Today I set off on another futile quest to find some stock for my business, driving 135 miles to a meeting that lasted for five minutes. The address sounded promising enough and I envisaged a vast industrial estate. Instead, I arrived here:
After driving aimlessly for a few miles, I pulled over and stopped the car. I had no idea where I was, except that I was somewhere in Bedfordshire.
I've never really liked Bedfordshire. The countryside is generally flat and dull and its two main towns - Luton and Bedford - are twinned with Hell and Purgatory. However I was impressed that somewhere which had seemed over-developed and urbanised could still contain so many miles of remote, slightly menacing countryside.
With a growing sense of desperation, I fiddled with the power lead of my satnav until it suddenly sprang into life, telling me I was nowhere. Was this a fault or an upgrade? I turned the engine on and started driving.
Just as I was thinking horrible thoughts about Bedfordshire, I passed through a town that actually looked quite pleasant:
I was in Olney, a place I had never heard of. Most of the buildings were pre-20th century and had been made out of this attractive local stone:
Then I discovered that I was in Buckinghamshire.
The one thing that spoiled Olney was the traffic. The A509 cuts right through the heart of the town and the buildings shake as juggernauts hurtle past. Looking at Olney on Google Earth, I can see that the town is surrounded by flat fields of no particular merit, so perhaps this is one of those rare occasions when a bypass is justified.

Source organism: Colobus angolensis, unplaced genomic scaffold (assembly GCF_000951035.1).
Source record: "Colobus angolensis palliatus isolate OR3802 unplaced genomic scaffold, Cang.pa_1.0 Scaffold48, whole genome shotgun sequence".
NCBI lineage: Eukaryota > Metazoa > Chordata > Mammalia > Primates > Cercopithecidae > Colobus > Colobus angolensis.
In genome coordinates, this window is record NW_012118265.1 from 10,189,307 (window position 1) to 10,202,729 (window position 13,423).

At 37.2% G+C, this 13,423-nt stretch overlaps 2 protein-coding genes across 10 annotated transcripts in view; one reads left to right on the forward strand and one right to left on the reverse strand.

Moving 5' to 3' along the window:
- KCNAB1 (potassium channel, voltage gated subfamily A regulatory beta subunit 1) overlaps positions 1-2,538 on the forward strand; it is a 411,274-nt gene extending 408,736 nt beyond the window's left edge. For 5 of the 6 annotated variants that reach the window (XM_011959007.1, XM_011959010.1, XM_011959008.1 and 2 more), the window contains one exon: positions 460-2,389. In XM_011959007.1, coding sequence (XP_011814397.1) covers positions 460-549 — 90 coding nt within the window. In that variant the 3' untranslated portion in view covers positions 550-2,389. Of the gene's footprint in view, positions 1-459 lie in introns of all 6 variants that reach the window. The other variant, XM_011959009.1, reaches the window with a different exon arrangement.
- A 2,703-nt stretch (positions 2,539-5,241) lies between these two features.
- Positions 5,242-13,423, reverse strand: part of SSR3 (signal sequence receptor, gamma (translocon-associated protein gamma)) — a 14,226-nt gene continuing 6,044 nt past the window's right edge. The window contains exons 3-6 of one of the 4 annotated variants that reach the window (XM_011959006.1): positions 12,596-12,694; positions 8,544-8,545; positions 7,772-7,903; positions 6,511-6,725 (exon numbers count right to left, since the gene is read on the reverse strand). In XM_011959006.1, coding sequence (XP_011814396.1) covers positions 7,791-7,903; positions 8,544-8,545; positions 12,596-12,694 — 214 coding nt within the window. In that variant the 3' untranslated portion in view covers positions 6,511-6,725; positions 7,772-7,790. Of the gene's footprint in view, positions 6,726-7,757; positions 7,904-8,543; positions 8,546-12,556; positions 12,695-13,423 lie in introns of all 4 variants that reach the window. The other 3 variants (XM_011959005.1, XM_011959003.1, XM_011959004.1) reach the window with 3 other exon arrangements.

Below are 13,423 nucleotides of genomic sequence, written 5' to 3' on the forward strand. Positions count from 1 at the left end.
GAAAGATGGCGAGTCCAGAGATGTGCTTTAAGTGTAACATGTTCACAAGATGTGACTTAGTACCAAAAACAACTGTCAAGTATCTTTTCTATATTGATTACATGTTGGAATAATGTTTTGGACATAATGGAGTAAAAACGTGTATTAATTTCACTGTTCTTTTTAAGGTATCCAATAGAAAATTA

After Olney, I made a slight detour to Bletchley Park, home of the World War Two codebreakers:
The actual museum of Bletchley Park is a rather disparate collection of exhibitions, mainly housed in outbuildings. Some of the exhibits are fascinating, whilst others have a more specialist appeal (I'm afraid that I have a limited interest in the use of pigeons for espionage).
But whether you're interested in the subject or not - and I have to admit that there are only so many encryption machines that I want to see in an afternoon - it is hard not to be impressed by the sheer ingenuity of the codebreakers. The dazzling complexity of these machines made my head hurt:
Before I finished my visit, I had to see the ultimate codebreaking machine: Alan Turing's Colossus computer:
As much as I enjoyed Bletchley Park, I think I'll have a break from visiting remote industrial estates for the time being.